I woke up thinking that in order to be curious, I must be absolutely, totally, in the present moment. To be real, to have its natural power, curiosity must be utterly innocent, without agenda, in timeless space.

After I had these first thoughts about curiosity, I asked myself if they felt true. I thought about it. I decided that I cannot be truly curious if I am in any way distracted: if I’m anxious about whether you will be willing to hear what I have to say — if I’m determined to make you listen to me — if I feel any time press — if I’m sending any covert message in my question — if I have any agenda about the outcome of our conversation. It doesn’t matter if I’m focused on being afraid you won’t respond as I wish or if I’m anticipating how you will respond. It doesn’t matter if I’m motivated by self-interest, a need to control you, blame you, or manipulate you. Nor does it matter if I’m motivated to “help” you or change you because of my care and worry for you.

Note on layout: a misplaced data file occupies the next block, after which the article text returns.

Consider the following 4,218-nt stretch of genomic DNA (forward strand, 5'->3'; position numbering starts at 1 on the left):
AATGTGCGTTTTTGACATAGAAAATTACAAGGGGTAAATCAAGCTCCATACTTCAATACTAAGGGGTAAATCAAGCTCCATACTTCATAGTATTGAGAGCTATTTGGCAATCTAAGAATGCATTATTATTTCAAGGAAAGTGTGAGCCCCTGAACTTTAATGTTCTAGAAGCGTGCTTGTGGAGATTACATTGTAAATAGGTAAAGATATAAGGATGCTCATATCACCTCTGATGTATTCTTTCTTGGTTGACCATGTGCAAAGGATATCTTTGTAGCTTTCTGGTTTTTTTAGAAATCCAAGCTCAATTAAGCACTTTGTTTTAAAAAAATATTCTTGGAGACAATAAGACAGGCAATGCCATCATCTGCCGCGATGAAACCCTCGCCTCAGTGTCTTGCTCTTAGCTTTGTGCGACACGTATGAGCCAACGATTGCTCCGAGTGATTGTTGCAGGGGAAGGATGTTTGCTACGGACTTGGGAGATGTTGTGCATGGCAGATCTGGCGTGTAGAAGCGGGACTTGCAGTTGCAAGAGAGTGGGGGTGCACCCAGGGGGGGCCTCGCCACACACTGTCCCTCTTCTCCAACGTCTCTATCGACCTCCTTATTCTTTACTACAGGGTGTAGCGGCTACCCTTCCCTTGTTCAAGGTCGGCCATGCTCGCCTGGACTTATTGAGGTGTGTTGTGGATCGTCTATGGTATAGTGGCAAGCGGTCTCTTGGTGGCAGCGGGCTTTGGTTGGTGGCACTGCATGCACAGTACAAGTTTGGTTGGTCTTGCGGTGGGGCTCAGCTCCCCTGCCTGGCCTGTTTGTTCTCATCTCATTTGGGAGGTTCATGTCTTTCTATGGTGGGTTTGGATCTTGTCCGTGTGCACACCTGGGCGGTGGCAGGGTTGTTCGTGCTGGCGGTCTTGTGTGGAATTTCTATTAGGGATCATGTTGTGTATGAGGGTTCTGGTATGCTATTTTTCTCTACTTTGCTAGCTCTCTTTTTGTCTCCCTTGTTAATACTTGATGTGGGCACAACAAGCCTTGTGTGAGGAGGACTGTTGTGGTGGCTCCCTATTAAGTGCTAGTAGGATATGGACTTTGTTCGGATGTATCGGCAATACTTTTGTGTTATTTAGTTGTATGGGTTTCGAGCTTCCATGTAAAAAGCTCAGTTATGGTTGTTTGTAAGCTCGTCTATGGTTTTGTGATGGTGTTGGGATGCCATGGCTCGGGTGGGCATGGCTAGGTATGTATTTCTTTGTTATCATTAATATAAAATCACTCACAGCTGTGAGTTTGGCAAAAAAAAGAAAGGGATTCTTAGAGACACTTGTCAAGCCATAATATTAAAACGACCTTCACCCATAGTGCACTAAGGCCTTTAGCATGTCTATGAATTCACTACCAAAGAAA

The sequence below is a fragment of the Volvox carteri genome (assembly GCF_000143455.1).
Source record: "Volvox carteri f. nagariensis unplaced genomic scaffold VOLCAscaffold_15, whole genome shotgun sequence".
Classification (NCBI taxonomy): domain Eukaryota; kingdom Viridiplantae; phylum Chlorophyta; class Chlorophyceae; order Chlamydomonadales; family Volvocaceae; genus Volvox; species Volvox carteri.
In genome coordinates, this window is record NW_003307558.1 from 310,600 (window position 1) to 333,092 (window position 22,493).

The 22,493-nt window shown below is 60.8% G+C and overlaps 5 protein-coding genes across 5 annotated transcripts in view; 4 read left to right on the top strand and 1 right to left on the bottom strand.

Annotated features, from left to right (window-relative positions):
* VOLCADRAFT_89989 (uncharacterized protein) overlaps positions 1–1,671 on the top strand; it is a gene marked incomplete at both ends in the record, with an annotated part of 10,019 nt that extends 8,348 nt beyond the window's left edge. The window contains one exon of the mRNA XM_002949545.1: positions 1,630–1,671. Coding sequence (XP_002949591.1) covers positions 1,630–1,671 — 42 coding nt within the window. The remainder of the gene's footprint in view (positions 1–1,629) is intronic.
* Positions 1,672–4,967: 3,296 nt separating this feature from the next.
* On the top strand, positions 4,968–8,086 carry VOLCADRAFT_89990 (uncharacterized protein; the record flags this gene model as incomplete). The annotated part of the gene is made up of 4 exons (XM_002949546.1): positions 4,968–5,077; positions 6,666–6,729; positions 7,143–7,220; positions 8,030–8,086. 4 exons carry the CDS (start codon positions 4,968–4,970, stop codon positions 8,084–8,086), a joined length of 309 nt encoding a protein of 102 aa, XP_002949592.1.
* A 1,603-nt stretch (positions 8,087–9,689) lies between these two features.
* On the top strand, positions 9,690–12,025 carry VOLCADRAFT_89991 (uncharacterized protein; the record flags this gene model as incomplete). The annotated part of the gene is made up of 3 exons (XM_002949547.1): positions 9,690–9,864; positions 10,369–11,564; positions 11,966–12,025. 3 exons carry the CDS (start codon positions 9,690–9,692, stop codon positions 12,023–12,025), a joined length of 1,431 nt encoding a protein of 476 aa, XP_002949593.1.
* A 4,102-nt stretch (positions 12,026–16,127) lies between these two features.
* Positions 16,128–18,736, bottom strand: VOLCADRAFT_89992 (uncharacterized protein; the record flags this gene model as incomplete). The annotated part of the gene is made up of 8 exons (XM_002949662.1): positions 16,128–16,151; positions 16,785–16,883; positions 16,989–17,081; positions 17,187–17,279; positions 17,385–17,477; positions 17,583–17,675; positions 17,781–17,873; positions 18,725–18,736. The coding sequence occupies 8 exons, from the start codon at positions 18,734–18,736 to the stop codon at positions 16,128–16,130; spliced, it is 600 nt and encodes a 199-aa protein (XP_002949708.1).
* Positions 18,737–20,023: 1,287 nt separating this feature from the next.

I decided I believe it is not possible to be defensive or in power struggle if we are in a state of pure curiosity. When I’m stuck in a power struggle for any of the reasons I named above, it doesn’t work to try to be curious or to tell myself that I should be. But what has worked for me and what I’ve been suggesting to others is to ask hypothetically, “If I were truly curious right now, what would I want to know?” It makes me genuinely start to wonder what I would want to know. It frees me from the vice grip of my defensiveness. My morning thoughts give me a deeper understanding of why this question works so well for me — and by their reports, for others. My conclusion is:

Curiosity is an antidote to power struggle.